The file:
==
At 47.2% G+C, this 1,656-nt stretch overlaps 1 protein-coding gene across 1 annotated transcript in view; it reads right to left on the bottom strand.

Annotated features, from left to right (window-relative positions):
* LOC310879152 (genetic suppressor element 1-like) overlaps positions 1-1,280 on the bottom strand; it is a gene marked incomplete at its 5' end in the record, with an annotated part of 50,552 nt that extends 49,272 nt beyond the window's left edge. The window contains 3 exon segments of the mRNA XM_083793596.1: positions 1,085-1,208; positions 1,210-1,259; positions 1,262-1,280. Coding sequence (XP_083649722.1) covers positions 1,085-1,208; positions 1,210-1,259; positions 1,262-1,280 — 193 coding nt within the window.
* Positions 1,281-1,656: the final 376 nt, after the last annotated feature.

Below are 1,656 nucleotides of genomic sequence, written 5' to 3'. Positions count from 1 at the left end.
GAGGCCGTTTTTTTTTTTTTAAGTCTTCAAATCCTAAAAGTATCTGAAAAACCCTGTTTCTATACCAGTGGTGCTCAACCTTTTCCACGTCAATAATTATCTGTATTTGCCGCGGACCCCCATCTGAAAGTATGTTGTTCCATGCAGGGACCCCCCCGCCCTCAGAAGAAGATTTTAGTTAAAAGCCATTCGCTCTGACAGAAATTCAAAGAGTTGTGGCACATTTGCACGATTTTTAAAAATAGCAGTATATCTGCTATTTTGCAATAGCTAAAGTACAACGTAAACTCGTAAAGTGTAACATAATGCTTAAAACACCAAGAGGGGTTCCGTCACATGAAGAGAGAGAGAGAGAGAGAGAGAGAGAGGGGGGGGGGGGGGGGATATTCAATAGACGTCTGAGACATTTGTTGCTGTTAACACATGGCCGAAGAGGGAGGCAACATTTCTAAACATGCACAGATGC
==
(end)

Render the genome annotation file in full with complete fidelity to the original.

At 47.2% G+C, this 1,656-nt stretch overlaps 1 protein-coding gene across 1 annotated transcript in view; it reads right to left on the bottom strand.

Annotated features, from left to right (window-relative positions):
* LOC310879152 (genetic suppressor element 1-like) overlaps positions 1-1,280 on the bottom strand; it is a gene marked incomplete at its 5' end in the record, with an annotated part of 50,552 nt that extends 49,272 nt beyond the window's left edge. The window contains 3 exon segments of the mRNA XM_083793596.1: positions 1,085-1,208; positions 1,210-1,259; positions 1,262-1,280. Coding sequence (XP_083649722.1) covers positions 1,085-1,208; positions 1,210-1,259; positions 1,262-1,280 — 193 coding nt within the window.
* Positions 1,281-1,656: the final 376 nt, after the last annotated feature.

Below are 1,656 nucleotides of genomic sequence, written 5' to 3'. Positions count from 1 at the left end.
GAGGCCGTTTTTTTTTTTTTAAGTCTTCAAATCCTAAAAGTATCTGAAAAACCCTGTTTCTATACCAGTGGTGCTCAACCTTTTCCACGTCAATAATTATCTGTATTTGCCGCGGACCCCCATCTGAAAGTATGTTGTTCCATGCAGGGACCCCCCCGCCCTCAGAAGAAGATTTTAGTTAAAAGCCATTCGCTCTGACAGAAATTCAAAGAGTTGTGGCACATTTGCACGATTTTTAAAAATAGCAGTATATCTGCTATTTTGCAATAGCTAAAGTACAACGTAAACTCGTAAAGTGTAACATAATGCTTAAAACACCAAGAGGGGTTCCGTCACATGAAGAGAGAGAGAGAGAGAGAGAGAGAGAGGGGGGGGGGGGGGGGATATTCAATAGACGTCTGAGACATTTGTTGCTGTTAACACATGGCCGAAGAGGGAGGCAACATTTCTAAACATGCACAGATGC